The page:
Photo: Alex Hevesy/Jalopnik

Every neighborhood has a story of some abandoned lot somewhere full of late 60’s to early 70’s American muscle cars, just waiting to be discovered, or they’ve heard of a warehouse stocked with Italian sports cars ready to be restored. That’s not really the case with my neighborhood’s abandoned lot. Its inventory is much humbler but I believe it’s equally as interesting. The “collection” is as follows:

  • Ninth gen Ford F-150 XLT
  • First gen Ford Windstar GL
  • First gen Honda Odyssey LX
  • Sixth gen Honda Civic LX
  • 1968 Plymouth Barracuda
  • 1930’s Plymouth sedan hot rod

While the Barracuda and the Plymouth are moderately exciting, it’s hardly a spectacular list of cars. Aside from maybe the Barracuda, every car is almost disposable. Even ‘30s hot rods are not hard to find. No one usually decides to keep a Ford Windstar around. It’s the mediocrity of the list that sets it apart from other “barn find” collections of cars. While it may seem contradictory, the cars are ordinary enough to be interesting. It’s rare to see fairly regular cars left for nature on an abandoned piece of property in rural Maryland.

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The story behind the cars is unfortunately a sad one and some names have been changed to protect the property owner’s privacy. For the sake of the story, Mary and George, the property owners, are long gone. George unfortunately died while mowing the lawn in the early 2000’s and Mary packed her small herd of tiny dogs into her Kia Sportage and left town. As of this writing, Mary still owns the property.

After Mary left, the property fell into disrepair and a family of raccoons has taken residence in their place. They are surly and big.

Photo: Alex Hevesy/Jalopnik

Sitting high on a mound of dirt and aftermarket Crager wheels is the crown jewel of this collection of automotive normality: a 1968 Plymouth Barracuda in electric blue. This fish-inspired car was delivered on the back of a truck around 2002 and was supposed to be George’s project, as it did not have an engine or transmission.

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After his untimely death, the Barracuda was left to sit and sink into the ground. My dad had a 1968 Barracuda and made a few offers on the car, but Mary would not budge on selling and it’s still sitting and waiting for someone to drop an engine in it and race.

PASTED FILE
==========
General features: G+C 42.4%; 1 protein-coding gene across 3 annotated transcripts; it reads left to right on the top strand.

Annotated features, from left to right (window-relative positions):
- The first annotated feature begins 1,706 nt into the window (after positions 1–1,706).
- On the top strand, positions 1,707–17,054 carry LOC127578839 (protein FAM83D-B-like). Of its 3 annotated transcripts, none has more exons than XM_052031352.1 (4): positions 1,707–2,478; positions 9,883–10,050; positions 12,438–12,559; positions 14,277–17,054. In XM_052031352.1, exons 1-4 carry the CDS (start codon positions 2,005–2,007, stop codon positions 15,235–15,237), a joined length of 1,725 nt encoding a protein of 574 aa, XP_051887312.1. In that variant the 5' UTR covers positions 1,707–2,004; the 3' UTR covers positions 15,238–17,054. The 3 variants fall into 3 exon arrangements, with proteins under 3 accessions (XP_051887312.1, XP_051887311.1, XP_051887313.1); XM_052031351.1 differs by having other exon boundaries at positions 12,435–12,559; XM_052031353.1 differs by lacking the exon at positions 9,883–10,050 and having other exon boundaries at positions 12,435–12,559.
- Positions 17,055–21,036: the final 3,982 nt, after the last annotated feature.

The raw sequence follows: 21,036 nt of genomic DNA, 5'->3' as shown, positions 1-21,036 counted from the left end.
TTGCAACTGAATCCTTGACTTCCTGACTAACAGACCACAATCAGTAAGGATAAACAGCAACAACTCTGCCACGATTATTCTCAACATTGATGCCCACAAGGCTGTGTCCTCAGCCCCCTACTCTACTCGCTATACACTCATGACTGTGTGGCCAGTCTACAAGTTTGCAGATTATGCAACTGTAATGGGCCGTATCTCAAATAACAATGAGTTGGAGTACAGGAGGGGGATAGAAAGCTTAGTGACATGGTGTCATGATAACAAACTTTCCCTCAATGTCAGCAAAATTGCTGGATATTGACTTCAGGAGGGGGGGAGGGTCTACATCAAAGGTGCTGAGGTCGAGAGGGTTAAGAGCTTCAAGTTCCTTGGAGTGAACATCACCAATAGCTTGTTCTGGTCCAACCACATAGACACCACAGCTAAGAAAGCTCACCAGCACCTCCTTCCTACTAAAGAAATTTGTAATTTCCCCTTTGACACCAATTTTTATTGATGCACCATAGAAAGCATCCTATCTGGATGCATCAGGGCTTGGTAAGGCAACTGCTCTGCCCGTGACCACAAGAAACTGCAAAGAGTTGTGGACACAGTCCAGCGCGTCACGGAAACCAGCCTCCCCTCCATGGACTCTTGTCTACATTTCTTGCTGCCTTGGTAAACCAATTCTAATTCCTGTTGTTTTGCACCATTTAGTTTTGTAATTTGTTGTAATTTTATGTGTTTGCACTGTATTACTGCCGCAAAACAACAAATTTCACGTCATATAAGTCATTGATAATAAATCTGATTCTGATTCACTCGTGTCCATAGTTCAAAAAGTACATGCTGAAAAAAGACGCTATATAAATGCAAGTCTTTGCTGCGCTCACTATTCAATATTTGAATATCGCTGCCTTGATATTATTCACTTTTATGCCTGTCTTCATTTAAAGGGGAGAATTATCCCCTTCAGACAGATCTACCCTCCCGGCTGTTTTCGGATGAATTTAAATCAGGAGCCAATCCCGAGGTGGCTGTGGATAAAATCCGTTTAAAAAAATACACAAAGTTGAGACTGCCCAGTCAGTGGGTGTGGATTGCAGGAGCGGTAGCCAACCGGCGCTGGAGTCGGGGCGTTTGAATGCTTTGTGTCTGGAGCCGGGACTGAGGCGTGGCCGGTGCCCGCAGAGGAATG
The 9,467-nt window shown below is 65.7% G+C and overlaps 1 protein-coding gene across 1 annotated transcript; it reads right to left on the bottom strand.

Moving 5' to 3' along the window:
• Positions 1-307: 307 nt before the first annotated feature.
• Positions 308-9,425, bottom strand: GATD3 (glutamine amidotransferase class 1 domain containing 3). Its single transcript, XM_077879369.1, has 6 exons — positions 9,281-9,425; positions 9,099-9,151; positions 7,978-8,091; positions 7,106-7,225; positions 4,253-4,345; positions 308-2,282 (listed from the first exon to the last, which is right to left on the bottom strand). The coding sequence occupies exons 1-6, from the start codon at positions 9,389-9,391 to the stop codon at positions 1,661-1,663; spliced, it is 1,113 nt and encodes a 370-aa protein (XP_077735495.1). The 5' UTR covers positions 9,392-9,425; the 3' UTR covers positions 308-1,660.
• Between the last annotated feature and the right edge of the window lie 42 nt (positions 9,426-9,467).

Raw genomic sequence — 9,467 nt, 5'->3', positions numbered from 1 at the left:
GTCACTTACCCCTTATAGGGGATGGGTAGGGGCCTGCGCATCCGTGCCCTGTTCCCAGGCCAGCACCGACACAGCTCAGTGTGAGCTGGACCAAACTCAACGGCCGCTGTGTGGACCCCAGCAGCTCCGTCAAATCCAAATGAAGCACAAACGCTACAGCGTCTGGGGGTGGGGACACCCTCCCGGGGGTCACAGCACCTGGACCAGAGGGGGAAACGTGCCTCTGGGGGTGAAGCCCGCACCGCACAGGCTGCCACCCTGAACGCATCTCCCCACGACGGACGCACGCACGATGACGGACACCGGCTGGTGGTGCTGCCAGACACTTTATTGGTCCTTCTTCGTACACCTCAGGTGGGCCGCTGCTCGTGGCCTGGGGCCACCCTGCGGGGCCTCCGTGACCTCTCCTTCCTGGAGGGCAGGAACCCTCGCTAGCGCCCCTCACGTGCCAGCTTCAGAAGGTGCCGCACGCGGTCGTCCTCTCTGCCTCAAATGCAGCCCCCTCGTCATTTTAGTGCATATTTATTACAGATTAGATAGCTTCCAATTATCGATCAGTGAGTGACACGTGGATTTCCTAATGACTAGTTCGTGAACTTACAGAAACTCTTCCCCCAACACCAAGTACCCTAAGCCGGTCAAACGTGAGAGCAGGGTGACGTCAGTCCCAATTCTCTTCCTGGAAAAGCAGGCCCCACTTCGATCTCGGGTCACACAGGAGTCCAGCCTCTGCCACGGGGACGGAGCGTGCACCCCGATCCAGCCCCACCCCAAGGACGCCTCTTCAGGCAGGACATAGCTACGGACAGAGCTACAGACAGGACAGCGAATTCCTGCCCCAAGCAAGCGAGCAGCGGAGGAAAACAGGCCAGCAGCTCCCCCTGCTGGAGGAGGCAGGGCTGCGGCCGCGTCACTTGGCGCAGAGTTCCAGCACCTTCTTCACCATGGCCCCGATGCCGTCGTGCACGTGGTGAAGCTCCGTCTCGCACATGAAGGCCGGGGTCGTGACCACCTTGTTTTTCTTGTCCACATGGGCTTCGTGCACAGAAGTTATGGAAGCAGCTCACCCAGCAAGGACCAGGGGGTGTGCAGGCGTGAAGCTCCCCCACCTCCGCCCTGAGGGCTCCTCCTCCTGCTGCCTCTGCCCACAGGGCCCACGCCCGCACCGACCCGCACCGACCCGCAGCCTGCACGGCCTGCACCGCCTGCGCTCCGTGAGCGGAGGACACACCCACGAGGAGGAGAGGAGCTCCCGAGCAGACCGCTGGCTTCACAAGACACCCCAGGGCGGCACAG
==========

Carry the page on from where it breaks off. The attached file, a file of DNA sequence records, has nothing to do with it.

Photo: Alex Hevesy/Jalopnik

The Plymouth hot rod is a mystery to me, as it has been under a tarp for a few decades. I do know that it has a bumper sticker with the words “Little Darlin’” on the back and quite possibly a Chevy small-block 350, from what I’ve heard. George was a hot rodder sometime during the 1970s and this was one of his prized possessions. There have been several offers on the Plymouth but Mary refuses to sell.

The last of George’s cars is a ninth-generation Ford F-150 XLT. This was George’s daily driver and he really took care of it. Almost 15 years after he died, the truck still looks to be in very good shape. It is backed into the woods that circle the property. It looks like it’s trying to actively fade out of existence. I actually contacted Mary once about the truck and made her a reasonable offer. She made it clear that the F-150 was going nowhere.

Photo: Alex Hevesy/Jalopnik

Mary’s first car on the lot is a first gen Ford Windstar. The Windstar is tucked next to a shed and is currently being claimed by nature. To me, it looks like the local plant life really wants a mediocre minivan and it isn’t taking “no” for an answer. This is likely the only car that will leave the property anytime soon as a bunch of vines and a small tree have taken residence in the cabin. They can have it, as far as I am concerned. I doubt Mary will protest.

Photo: Alex Hevesy/Jalopnik

Next is Mary’s daughter’s car. It is the normal car: a sixth generation Honda Civic LX. The Civic is one of the sadder cars on the property, given Honda’s bullet-proof reputation. It likely had a lot of life left in it before it was dropped off in automotive purgatory. This is another car I offered Mary money for, but she did not relent. Perhaps a raccoon family will take residence. I’ve always heard that they like economy Japanese sedans.

Photo: Alex Hevesy/Jalopnik

The “newest” addition to the lot is a first generation Honda Odyssey. This was Mary’s personal car for most of the time I remember seeing her. The van sits right in the middle of what used to be the driveway and is filled with all manner of soda cans and trash. The Odyssey was named after Homer’s Odyssey, the story where Odysseus returns from fighting and faces whirlpools, a Cyclops, and all manner of trials before coming home. The only trials this Odyssey contains are a surly snake and the possibility of tetanus.

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That’s the inventory of this time capsule of regular-ness. While I hope that Mary will one day relinquish control of some of the vehicles on the property, it’s very interesting to see normal cars sitting on someone’s collection. It’s sad that they will sit and slowly be claimed by whatever animal monarchy currently resides on the property but at least something is using these cars everyday (even if it’s just a mean raccoon).